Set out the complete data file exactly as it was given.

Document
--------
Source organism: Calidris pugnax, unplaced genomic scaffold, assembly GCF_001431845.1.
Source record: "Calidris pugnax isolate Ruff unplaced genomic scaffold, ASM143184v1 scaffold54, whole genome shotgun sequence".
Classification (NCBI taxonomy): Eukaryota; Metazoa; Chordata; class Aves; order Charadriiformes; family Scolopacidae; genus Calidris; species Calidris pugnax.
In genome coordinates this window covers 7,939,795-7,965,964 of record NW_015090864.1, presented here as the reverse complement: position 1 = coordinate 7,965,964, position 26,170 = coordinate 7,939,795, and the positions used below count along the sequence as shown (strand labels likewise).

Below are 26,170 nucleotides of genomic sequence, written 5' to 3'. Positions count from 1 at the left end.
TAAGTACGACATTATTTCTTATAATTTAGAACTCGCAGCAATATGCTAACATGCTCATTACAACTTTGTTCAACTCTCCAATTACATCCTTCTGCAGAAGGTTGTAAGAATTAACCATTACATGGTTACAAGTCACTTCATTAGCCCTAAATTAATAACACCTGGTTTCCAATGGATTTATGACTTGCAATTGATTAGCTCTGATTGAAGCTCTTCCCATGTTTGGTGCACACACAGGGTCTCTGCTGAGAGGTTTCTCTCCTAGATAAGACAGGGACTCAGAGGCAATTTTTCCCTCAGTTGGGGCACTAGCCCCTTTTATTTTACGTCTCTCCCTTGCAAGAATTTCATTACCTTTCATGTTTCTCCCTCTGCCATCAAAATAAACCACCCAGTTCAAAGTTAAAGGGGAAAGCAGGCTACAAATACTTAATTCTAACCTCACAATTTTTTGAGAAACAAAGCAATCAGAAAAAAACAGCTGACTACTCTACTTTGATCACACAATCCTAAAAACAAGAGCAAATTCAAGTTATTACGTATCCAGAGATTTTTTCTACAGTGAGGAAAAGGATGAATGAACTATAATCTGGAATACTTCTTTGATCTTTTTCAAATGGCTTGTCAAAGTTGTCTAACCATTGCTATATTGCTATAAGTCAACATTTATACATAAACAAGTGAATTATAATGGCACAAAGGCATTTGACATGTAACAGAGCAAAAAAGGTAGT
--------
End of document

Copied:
Source organism: Calidris pugnax, unplaced genomic scaffold, assembly GCF_001431845.1.
Source record: "Calidris pugnax isolate Ruff unplaced genomic scaffold, ASM143184v1 scaffold54, whole genome shotgun sequence".
Classification (NCBI taxonomy): Eukaryota; Metazoa; Chordata; class Aves; order Charadriiformes; family Scolopacidae; genus Calidris; species Calidris pugnax.
In genome coordinates this window covers 7,939,795-7,965,964 of record NW_015090864.1, presented here as the reverse complement: position 1 = coordinate 7,965,964, position 26,170 = coordinate 7,939,795, and the positions used below count along the sequence as shown (strand labels likewise).

Below are 26,170 nucleotides of genomic sequence, written 5' to 3'. Positions count from 1 at the left end.
TAAGTACGACATTATTTCTTATAATTTAGAACTCGCAGCAATATGCTAACATGCTCATTACAACTTTGTTCAACTCTCCAATTACATCCTTCTGCAGAAGGTTGTAAGAATTAACCATTACATGGTTACAAGTCACTTCATTAGCCCTAAATTAATAACACCTGGTTTCCAATGGATTTATGACTTGCAATTGATTAGCTCTGATTGAAGCTCTTCCCATGTTTGGTGCACACACAGGGTCTCTGCTGAGAGGTTTCTCTCCTAGATAAGACAGGGACTCAGAGGCAATTTTTCCCTCAGTTGGGGCACTAGCCCCTTTTATTTTACGTCTCTCCCTTGCAAGAATTTCATTACCTTTCATGTTTCTCCCTCTGCCATCAAAATAAACCACCCAGTTCAAAGTTAAAGGGGAAAGCAGGCTACAAATACTTAATTCTAACCTCACAATTTTTTGAGAAACAAAGCAATCAGAAAAAAACAGCTGACTACTCTACTTTGATCACACAATCCTAAAAACAAGAGCAAATTCAAGTTATTACGTATCCAGAGATTTTTTCTACAGTGAGGAAAAGGATGAATGAACTATAATCTGGAATACTTCTTTGATCTTTTTCAAATGGCTTGTCAAAGTTGTCTAACCATTGCTATATTGCTATAAGTCAACATTTATACATAAACAAGTGAATTATAATGGCACAAAGGCATTTGACATGTAACAGAGCAAAAAAGGTAGT